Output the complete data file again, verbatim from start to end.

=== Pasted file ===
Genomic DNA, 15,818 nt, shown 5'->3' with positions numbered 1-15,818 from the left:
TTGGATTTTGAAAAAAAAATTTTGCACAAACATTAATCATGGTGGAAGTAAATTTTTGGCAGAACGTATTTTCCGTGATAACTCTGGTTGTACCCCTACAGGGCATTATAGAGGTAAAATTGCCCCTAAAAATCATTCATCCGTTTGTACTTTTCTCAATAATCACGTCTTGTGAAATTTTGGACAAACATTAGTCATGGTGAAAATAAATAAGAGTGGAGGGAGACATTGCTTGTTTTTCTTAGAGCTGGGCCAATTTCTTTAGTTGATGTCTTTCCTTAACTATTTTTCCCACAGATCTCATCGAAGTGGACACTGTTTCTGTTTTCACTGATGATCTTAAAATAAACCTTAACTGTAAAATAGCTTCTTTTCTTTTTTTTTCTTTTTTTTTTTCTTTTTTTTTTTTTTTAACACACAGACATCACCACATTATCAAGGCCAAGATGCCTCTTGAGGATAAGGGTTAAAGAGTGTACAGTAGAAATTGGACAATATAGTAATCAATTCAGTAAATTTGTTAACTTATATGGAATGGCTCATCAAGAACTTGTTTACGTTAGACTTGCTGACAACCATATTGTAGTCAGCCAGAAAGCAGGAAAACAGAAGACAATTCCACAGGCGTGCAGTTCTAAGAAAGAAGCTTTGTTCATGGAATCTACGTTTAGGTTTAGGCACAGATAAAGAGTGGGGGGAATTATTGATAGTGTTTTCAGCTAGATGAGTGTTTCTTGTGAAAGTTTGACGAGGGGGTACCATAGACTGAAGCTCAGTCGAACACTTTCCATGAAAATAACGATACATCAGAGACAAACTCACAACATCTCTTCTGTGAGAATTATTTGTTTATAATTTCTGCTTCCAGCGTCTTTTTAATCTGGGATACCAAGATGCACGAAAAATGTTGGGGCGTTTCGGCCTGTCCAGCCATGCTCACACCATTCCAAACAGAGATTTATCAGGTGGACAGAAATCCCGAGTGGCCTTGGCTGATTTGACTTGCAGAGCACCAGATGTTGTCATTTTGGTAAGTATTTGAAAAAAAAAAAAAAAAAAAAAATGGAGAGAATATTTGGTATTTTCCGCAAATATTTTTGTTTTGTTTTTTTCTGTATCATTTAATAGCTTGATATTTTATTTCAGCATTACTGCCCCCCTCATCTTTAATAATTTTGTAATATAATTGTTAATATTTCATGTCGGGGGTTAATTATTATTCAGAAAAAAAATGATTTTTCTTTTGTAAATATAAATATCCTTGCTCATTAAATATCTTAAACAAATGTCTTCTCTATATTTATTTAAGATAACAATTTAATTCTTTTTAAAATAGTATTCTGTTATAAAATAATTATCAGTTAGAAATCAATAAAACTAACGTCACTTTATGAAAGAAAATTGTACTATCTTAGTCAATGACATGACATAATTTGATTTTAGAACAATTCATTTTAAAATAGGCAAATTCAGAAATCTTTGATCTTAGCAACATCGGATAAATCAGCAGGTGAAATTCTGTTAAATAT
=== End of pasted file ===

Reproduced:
Genomic DNA, 15,818 nt, shown 5'->3' with positions numbered 1-15,818 from the left:
TTGGATTTTGAAAAAAAAATTTTGCACAAACATTAATCATGGTGGAAGTAAATTTTTGGCAGAACGTATTTTCCGTGATAACTCTGGTTGTACCCCTACAGGGCATTATAGAGGTAAAATTGCCCCTAAAAATCATTCATCCGTTTGTACTTTTCTCAATAATCACGTCTTGTGAAATTTTGGACAAACATTAGTCATGGTGAAAATAAATAAGAGTGGAGGGAGACATTGCTTGTTTTTCTTAGAGCTGGGCCAATTTCTTTAGTTGATGTCTTTCCTTAACTATTTTTCCCACAGATCTCATCGAAGTGGACACTGTTTCTGTTTTCACTGATGATCTTAAAATAAACCTTAACTGTAAAATAGCTTCTTTTCTTTTTTTTTCTTTTTTTTTTTCTTTTTTTTTTTTTTTAACACACAGACATCACCACATTATCAAGGCCAAGATGCCTCTTGAGGATAAGGGTTAAAGAGTGTACAGTAGAAATTGGACAATATAGTAATCAATTCAGTAAATTTGTTAACTTATATGGAATGGCTCATCAAGAACTTGTTTACGTTAGACTTGCTGACAACCATATTGTAGTCAGCCAGAAAGCAGGAAAACAGAAGACAATTCCACAGGCGTGCAGTTCTAAGAAAGAAGCTTTGTTCATGGAATCTACGTTTAGGTTTAGGCACAGATAAAGAGTGGGGGGAATTATTGATAGTGTTTTCAGCTAGATGAGTGTTTCTTGTGAAAGTTTGACGAGGGGGTACCATAGACTGAAGCTCAGTCGAACACTTTCCATGAAAATAACGATACATCAGAGACAAACTCACAACATCTCTTCTGTGAGAATTATTTGTTTATAATTTCTGCTTCCAGCGTCTTTTTAATCTGGGATACCAAGATGCACGAAAAATGTTGGGGCGTTTCGGCCTGTCCAGCCATGCTCACACCATTCCAAACAGAGATTTATCAGGTGGACAGAAATCCCGAGTGGCCTTGGCTGATTTGACTTGCAGAGCACCAGATGTTGTCATTTTGGTAAGTATTTGAAAAAAAAAAAAAAAAAAAAAATGGAGAGAATATTTGGTATTTTCCGCAAATATTTTTGTTTTGTTTTTTTCTGTATCATTTAATAGCTTGATATTTTATTTCAGCATTACTGCCCCCCTCATCTTTAATAATTTTGTAATATAATTGTTAATATTTCATGTCGGGGGTTAATTATTATTCAGAAAAAAAATGATTTTTCTTTTGTAAATATAAATATCCTTGCTCATTAAATATCTTAAACAAATGTCTTCTCTATATTTATTTAAGATAACAATTTAATTCTTTTTAAAATAGTATTCTGTTATAAAATAATTATCAGTTAGAAATCAATAAAACTAACGTCACTTTATGAAAGAAAATTGTACTATCTTAGTCAATGACATGACATAATTTGATTTTAGAACAATTCATTTTAAAATAGGCAAATTCAGAAATCTTTGATCTTAGCAACATCGGATAAATCAGCAGGTGAAATTCTGTTAAATAT